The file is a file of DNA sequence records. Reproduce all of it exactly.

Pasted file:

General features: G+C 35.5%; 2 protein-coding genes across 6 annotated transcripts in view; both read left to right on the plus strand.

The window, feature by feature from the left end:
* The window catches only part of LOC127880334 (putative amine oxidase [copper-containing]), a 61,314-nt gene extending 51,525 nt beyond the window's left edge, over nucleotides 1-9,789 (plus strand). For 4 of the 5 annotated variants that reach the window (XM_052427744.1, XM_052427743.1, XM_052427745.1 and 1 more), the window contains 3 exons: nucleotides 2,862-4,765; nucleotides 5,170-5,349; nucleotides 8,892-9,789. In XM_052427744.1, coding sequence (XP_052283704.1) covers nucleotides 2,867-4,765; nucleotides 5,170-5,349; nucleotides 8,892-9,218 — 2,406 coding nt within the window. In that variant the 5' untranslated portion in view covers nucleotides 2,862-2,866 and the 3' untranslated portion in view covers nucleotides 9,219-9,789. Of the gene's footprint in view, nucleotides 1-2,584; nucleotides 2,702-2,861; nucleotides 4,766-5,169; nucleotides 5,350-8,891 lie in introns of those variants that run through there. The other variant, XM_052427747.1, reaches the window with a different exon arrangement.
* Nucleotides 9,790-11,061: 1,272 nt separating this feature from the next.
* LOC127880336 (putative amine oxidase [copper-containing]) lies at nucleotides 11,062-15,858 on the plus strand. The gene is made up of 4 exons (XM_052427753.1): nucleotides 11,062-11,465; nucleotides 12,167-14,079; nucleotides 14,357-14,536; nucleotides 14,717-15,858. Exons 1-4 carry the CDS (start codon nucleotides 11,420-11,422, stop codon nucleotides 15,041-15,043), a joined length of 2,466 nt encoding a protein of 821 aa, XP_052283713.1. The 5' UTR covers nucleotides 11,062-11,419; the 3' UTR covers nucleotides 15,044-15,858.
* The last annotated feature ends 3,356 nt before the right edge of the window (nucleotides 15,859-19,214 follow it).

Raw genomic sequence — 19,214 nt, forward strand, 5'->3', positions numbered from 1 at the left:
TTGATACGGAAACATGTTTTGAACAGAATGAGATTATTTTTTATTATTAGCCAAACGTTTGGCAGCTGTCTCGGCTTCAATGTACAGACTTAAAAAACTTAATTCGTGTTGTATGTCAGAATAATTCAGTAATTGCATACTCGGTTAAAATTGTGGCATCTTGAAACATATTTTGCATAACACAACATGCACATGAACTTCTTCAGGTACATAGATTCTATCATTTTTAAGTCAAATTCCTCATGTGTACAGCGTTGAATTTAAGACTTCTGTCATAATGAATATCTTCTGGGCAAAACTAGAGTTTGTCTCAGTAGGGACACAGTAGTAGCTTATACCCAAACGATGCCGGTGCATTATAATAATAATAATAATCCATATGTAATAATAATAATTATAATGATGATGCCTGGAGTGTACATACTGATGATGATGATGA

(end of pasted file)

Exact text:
General features: G+C 35.5%; 2 protein-coding genes across 6 annotated transcripts in view; both read left to right on the plus strand.

The window, feature by feature from the left end:
* The window catches only part of LOC127880334 (putative amine oxidase [copper-containing]), a 61,314-nt gene extending 51,525 nt beyond the window's left edge, over nucleotides 1-9,789 (plus strand). For 4 of the 5 annotated variants that reach the window (XM_052427744.1, XM_052427743.1, XM_052427745.1 and 1 more), the window contains 3 exons: nucleotides 2,862-4,765; nucleotides 5,170-5,349; nucleotides 8,892-9,789. In XM_052427744.1, coding sequence (XP_052283704.1) covers nucleotides 2,867-4,765; nucleotides 5,170-5,349; nucleotides 8,892-9,218 — 2,406 coding nt within the window. In that variant the 5' untranslated portion in view covers nucleotides 2,862-2,866 and the 3' untranslated portion in view covers nucleotides 9,219-9,789. Of the gene's footprint in view, nucleotides 1-2,584; nucleotides 2,702-2,861; nucleotides 4,766-5,169; nucleotides 5,350-8,891 lie in introns of those variants that run through there. The other variant, XM_052427747.1, reaches the window with a different exon arrangement.
* Nucleotides 9,790-11,061: 1,272 nt separating this feature from the next.
* LOC127880336 (putative amine oxidase [copper-containing]) lies at nucleotides 11,062-15,858 on the plus strand. The gene is made up of 4 exons (XM_052427753.1): nucleotides 11,062-11,465; nucleotides 12,167-14,079; nucleotides 14,357-14,536; nucleotides 14,717-15,858. Exons 1-4 carry the CDS (start codon nucleotides 11,420-11,422, stop codon nucleotides 15,041-15,043), a joined length of 2,466 nt encoding a protein of 821 aa, XP_052283713.1. The 5' UTR covers nucleotides 11,062-11,419; the 3' UTR covers nucleotides 15,044-15,858.
* The last annotated feature ends 3,356 nt before the right edge of the window (nucleotides 15,859-19,214 follow it).

Raw genomic sequence — 19,214 nt, forward strand, 5'->3', positions numbered from 1 at the left:
TTGATACGGAAACATGTTTTGAACAGAATGAGATTATTTTTTATTATTAGCCAAACGTTTGGCAGCTGTCTCGGCTTCAATGTACAGACTTAAAAAACTTAATTCGTGTTGTATGTCAGAATAATTCAGTAATTGCATACTCGGTTAAAATTGTGGCATCTTGAAACATATTTTGCATAACACAACATGCACATGAACTTCTTCAGGTACATAGATTCTATCATTTTTAAGTCAAATTCCTCATGTGTACAGCGTTGAATTTAAGACTTCTGTCATAATGAATATCTTCTGGGCAAAACTAGAGTTTGTCTCAGTAGGGACACAGTAGTAGCTTATACCCAAACGATGCCGGTGCATTATAATAATAATAATAATCCATATGTAATAATAATAATTATAATGATGATGCCTGGAGTGTACATACTGATGATGATGATGA